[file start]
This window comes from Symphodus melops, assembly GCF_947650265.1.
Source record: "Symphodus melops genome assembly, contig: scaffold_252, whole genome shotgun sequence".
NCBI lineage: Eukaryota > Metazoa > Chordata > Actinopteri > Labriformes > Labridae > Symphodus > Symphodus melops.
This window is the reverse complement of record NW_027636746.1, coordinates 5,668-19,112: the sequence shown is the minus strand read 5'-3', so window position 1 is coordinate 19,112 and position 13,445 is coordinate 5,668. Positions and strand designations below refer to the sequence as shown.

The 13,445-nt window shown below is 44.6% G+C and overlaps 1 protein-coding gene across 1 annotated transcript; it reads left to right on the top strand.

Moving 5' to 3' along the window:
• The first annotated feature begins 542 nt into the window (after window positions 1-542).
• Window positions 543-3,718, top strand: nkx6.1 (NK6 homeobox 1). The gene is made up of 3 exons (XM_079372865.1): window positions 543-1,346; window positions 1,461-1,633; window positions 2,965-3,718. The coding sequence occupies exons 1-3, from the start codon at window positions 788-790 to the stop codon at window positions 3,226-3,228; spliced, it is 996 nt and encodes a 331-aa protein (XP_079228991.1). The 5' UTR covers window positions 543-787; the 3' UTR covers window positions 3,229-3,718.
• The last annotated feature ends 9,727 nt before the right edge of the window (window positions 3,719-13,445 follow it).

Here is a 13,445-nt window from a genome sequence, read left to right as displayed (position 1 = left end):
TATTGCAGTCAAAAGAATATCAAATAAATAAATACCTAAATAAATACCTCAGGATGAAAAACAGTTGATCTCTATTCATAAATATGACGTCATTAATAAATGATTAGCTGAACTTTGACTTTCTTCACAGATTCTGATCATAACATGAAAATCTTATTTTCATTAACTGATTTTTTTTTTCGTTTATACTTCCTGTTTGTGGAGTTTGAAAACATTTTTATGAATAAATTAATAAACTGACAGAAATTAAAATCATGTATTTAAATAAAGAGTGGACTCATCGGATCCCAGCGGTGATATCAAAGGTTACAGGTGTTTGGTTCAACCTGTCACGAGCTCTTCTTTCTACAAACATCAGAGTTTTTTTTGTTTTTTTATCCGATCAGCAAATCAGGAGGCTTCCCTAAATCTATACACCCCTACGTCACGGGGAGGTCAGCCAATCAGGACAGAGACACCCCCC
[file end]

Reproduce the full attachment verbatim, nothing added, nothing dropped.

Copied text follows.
This window comes from Symphodus melops, assembly GCF_947650265.1.
Source record: "Symphodus melops genome assembly, contig: scaffold_252, whole genome shotgun sequence".
NCBI lineage: Eukaryota > Metazoa > Chordata > Actinopteri > Labriformes > Labridae > Symphodus > Symphodus melops.
This window is the reverse complement of record NW_027636746.1, coordinates 5,668-19,112: the sequence shown is the minus strand read 5'-3', so window position 1 is coordinate 19,112 and position 13,445 is coordinate 5,668. Positions and strand designations below refer to the sequence as shown.

The 13,445-nt window shown below is 44.6% G+C and overlaps 1 protein-coding gene across 1 annotated transcript; it reads left to right on the top strand.

Moving 5' to 3' along the window:
• The first annotated feature begins 542 nt into the window (after window positions 1-542).
• Window positions 543-3,718, top strand: nkx6.1 (NK6 homeobox 1). The gene is made up of 3 exons (XM_079372865.1): window positions 543-1,346; window positions 1,461-1,633; window positions 2,965-3,718. The coding sequence occupies exons 1-3, from the start codon at window positions 788-790 to the stop codon at window positions 3,226-3,228; spliced, it is 996 nt and encodes a 331-aa protein (XP_079228991.1). The 5' UTR covers window positions 543-787; the 3' UTR covers window positions 3,229-3,718.
• The last annotated feature ends 9,727 nt before the right edge of the window (window positions 3,719-13,445 follow it).

Here is a 13,445-nt window from a genome sequence, read left to right as displayed (position 1 = left end):
TATTGCAGTCAAAAGAATATCAAATAAATAAATACCTAAATAAATACCTCAGGATGAAAAACAGTTGATCTCTATTCATAAATATGACGTCATTAATAAATGATTAGCTGAACTTTGACTTTCTTCACAGATTCTGATCATAACATGAAAATCTTATTTTCATTAACTGATTTTTTTTTTCGTTTATACTTCCTGTTTGTGGAGTTTGAAAACATTTTTATGAATAAATTAATAAACTGACAGAAATTAAAATCATGTATTTAAATAAAGAGTGGACTCATCGGATCCCAGCGGTGATATCAAAGGTTACAGGTGTTTGGTTCAACCTGTCACGAGCTCTTCTTTCTACAAACATCAGAGTTTTTTTTGTTTTTTTATCCGATCAGCAAATCAGGAGGCTTCCCTAAATCTATACACCCCTACGTCACGGGGAGGTCAGCCAATCAGGACAGAGACACCCCCC